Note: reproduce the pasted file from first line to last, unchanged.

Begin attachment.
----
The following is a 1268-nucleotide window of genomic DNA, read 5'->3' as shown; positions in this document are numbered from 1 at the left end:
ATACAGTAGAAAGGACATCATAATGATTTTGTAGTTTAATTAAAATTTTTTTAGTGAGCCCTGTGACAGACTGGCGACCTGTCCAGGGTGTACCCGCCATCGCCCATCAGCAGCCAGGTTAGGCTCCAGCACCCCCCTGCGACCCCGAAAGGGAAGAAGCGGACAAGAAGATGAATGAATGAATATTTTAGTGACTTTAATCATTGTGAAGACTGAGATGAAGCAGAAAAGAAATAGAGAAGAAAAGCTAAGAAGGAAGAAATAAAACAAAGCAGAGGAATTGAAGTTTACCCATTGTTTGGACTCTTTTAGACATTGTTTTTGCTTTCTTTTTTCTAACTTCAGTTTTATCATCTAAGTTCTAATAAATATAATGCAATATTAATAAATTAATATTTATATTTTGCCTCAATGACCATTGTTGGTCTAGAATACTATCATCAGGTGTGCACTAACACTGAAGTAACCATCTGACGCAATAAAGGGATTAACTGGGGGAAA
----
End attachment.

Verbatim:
The following is a 1268-nucleotide window of genomic DNA, read 5'->3' as shown; positions in this document are numbered from 1 at the left end:
ATACAGTAGAAAGGACATCATAATGATTTTGTAGTTTAATTAAAATTTTTTTAGTGAGCCCTGTGACAGACTGGCGACCTGTCCAGGGTGTACCCGCCATCGCCCATCAGCAGCCAGGTTAGGCTCCAGCACCCCCCTGCGACCCCGAAAGGGAAGAAGCGGACAAGAAGATGAATGAATGAATATTTTAGTGACTTTAATCATTGTGAAGACTGAGATGAAGCAGAAAAGAAATAGAGAAGAAAAGCTAAGAAGGAAGAAATAAAACAAAGCAGAGGAATTGAAGTTTACCCATTGTTTGGACTCTTTTAGACATTGTTTTTGCTTTCTTTTTTCTAACTTCAGTTTTATCATCTAAGTTCTAATAAATATAATGCAATATTAATAAATTAATATTTATATTTTGCCTCAATGACCATTGTTGGTCTAGAATACTATCATCAGGTGTGCACTAACACTGAAGTAACCATCTGACGCAATAAAGGGATTAACTGGGGGAAA